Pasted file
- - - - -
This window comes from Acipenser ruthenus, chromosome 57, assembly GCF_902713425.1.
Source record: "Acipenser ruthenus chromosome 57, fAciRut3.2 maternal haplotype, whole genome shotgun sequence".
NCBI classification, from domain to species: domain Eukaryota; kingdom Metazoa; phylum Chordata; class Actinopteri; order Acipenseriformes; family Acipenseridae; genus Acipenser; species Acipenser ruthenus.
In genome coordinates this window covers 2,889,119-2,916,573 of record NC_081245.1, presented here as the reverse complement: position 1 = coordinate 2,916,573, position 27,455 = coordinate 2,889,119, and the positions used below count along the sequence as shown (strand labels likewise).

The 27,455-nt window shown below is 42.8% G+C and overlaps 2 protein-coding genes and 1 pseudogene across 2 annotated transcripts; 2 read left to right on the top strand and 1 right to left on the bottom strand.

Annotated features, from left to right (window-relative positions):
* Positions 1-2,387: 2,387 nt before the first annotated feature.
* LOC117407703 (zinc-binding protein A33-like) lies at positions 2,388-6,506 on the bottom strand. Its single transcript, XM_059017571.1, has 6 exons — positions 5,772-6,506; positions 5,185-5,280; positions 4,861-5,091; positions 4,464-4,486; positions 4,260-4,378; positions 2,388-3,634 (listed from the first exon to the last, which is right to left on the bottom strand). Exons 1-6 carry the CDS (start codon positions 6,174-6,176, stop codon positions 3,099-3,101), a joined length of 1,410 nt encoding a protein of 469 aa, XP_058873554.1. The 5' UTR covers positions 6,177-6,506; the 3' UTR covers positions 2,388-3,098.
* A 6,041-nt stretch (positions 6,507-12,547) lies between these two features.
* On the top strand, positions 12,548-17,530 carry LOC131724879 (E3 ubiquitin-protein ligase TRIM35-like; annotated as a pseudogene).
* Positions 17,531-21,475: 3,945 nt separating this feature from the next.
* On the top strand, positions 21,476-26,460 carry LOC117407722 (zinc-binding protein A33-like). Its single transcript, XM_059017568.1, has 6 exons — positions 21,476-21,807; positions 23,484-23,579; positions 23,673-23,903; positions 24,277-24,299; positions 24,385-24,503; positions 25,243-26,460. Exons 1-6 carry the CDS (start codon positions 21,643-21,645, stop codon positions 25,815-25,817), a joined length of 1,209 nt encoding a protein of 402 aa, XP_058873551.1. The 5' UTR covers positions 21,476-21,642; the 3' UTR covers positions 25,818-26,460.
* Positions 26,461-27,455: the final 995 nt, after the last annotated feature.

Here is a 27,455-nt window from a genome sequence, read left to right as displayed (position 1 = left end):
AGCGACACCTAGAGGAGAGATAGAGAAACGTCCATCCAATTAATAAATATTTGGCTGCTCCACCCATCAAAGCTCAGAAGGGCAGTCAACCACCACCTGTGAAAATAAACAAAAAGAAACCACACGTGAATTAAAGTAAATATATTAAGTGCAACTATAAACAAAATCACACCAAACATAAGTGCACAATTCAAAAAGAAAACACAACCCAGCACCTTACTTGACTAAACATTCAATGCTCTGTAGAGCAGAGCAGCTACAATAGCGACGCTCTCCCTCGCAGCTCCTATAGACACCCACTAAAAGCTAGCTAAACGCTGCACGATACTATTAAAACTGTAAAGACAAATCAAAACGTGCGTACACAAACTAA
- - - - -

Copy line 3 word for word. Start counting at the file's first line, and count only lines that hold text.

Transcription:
NCBI classification, from domain to species: domain Eukaryota; kingdom Metazoa; phylum Chordata; class Actinopteri; order Acipenseriformes; family Acipenseridae; genus Acipenser; species Acipenser ruthenus.